In today’s ever-competitive environment, I would hope that the influence of both Ben Franklin and Donald Trump help you focus more on the day-to-day of operating a company. Collaborate with other like-minded business owners to ensure the success and viability of American businesses. Create jobs by staying one step ahead of our international competitors. Invest in technology, infrastructure and education for our American corporations.

Three cornerstones of business success

  • Clarity in your business. Unsuccessful and struggling companies suffer from a clear lack of understanding of how their business should work. Education on basic principles should be at the forefront of the business plan. Strong and successful companies can have many working parts and products. Management needs to understand, each working day, how each component works, and manage the processes to keep it running smoothly. Education, market analysis of your competitors, and best business-practice policies should be implemented. Competition in today’s markets is a daily grind.
  • Team management and expectations. Setting team expectations and accountability directly impacts your operation. At a minimum, meet with your team leaders on a monthly basis. Create an agenda that the group knows, in advance, will be addressed. Have each member participate in the discussion. Don’t let these sessions turn into an airing of grievances on why goals are not being met. Try to stay focused and maintain control during these meetings. Know the strengths and weaknesses of your players, stroke them when needed to get the most from them. The more these leaders understand and appreciate their roles, the more confident and productive they will be; an infectious attitude which will trickle down to their team.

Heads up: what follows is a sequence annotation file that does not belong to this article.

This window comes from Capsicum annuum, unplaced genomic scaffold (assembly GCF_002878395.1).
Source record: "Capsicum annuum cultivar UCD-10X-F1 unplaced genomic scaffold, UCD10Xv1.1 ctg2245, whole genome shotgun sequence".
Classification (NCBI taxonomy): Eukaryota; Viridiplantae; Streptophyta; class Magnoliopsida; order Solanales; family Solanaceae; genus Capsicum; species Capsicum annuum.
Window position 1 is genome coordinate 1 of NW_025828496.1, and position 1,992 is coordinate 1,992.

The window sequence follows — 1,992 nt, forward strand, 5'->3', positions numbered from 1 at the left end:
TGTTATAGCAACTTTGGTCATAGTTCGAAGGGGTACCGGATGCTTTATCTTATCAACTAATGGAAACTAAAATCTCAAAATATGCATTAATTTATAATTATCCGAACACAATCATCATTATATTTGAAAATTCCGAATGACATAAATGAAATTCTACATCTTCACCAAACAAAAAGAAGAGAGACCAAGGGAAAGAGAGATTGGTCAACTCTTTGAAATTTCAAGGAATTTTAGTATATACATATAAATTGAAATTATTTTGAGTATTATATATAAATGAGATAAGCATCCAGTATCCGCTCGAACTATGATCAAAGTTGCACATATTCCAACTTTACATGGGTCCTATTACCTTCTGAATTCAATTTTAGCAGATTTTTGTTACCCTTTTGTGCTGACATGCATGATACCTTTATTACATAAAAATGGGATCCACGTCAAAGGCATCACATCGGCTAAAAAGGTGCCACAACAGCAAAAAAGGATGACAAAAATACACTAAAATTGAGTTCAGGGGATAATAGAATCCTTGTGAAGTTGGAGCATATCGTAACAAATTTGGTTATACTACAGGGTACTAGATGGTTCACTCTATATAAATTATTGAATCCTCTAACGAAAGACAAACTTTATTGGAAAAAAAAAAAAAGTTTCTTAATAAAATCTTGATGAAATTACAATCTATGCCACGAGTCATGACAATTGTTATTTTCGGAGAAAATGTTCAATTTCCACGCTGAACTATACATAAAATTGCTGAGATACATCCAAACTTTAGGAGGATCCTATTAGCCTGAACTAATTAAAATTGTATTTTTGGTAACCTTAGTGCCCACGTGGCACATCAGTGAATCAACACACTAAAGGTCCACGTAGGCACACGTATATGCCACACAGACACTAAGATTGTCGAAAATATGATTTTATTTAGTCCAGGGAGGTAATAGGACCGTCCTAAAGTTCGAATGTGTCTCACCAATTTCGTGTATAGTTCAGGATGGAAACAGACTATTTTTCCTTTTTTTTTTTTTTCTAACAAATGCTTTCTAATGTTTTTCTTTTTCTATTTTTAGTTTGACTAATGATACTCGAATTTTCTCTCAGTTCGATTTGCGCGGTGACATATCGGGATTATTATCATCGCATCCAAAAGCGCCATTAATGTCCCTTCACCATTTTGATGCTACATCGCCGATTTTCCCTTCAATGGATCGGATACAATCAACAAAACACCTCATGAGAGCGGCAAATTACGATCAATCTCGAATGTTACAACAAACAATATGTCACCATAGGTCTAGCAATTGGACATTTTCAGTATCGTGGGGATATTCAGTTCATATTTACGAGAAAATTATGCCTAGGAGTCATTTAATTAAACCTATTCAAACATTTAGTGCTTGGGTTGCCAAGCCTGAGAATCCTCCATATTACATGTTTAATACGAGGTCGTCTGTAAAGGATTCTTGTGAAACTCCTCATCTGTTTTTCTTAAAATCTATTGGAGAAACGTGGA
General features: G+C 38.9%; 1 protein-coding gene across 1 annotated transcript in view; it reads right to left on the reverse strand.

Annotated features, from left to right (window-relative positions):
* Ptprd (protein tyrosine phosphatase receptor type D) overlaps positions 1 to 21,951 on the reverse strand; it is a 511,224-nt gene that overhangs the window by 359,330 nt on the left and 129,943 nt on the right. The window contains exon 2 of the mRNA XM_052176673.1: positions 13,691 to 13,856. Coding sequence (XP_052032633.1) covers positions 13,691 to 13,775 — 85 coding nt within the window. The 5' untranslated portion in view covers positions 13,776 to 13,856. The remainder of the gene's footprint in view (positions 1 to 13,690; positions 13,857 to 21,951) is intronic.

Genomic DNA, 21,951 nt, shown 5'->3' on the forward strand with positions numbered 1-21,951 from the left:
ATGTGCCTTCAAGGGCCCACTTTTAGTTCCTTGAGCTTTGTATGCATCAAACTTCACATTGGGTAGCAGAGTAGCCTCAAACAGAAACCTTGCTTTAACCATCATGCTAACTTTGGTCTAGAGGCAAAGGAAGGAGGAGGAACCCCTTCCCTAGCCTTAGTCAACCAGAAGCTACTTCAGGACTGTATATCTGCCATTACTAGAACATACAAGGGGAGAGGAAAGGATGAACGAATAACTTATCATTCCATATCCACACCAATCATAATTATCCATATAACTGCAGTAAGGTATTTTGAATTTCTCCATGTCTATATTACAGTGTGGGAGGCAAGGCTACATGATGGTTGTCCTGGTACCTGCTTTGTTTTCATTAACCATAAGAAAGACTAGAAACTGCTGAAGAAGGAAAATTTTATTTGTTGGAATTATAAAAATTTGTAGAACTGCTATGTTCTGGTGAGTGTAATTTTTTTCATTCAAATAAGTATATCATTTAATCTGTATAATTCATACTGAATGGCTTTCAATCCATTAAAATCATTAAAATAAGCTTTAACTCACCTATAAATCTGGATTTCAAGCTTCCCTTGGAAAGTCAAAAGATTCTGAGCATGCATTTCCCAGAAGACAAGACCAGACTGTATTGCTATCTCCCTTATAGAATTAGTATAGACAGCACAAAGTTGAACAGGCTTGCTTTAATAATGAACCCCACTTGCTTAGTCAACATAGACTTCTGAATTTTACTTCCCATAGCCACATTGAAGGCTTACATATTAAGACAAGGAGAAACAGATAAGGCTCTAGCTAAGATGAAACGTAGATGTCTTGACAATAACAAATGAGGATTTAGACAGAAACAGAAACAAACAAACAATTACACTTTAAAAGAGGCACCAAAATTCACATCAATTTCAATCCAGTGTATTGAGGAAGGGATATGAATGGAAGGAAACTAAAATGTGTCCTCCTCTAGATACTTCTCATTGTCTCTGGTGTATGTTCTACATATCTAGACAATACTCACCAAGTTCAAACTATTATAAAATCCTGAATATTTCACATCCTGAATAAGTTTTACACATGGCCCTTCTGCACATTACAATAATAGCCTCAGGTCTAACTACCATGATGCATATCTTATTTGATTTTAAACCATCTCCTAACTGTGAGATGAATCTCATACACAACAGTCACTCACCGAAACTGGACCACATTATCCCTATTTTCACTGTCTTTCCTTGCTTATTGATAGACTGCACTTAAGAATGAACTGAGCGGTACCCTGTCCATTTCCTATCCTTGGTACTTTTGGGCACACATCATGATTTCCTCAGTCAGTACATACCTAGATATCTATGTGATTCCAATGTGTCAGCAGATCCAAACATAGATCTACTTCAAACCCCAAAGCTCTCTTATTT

• A great culture. Diversity in the workplace — whether in race, gender or socioeconomic status — is positive. However, diversity in values can lead to a company’s downfall. Transparency with your employees facilitates their understanding that you care enough to educate them to become better. When employees ask questions in their workplace, they become more engaged and seek ways to help the company.

Let’s see where Trump and Congress leads us the next few years, and the impact they will have on American businesses. While they debate, and others analyze, let’s stick to the basics of good business practices. Find the best people, advisors and business models to overcome any type of intermediate tax structure. As history has proven, tax laws will change. Good businesses find ways to adapt and stay successful.

Mark S. Carrow, CPA, MS, is the managing partner in Citrin Cooperman’s Philadelphia office, which provides tax services, business consulting advice, valuation services and merger and acquisition guidance. www.citrincooperman.com. Contact him at mcarrow@citrincooperman.com.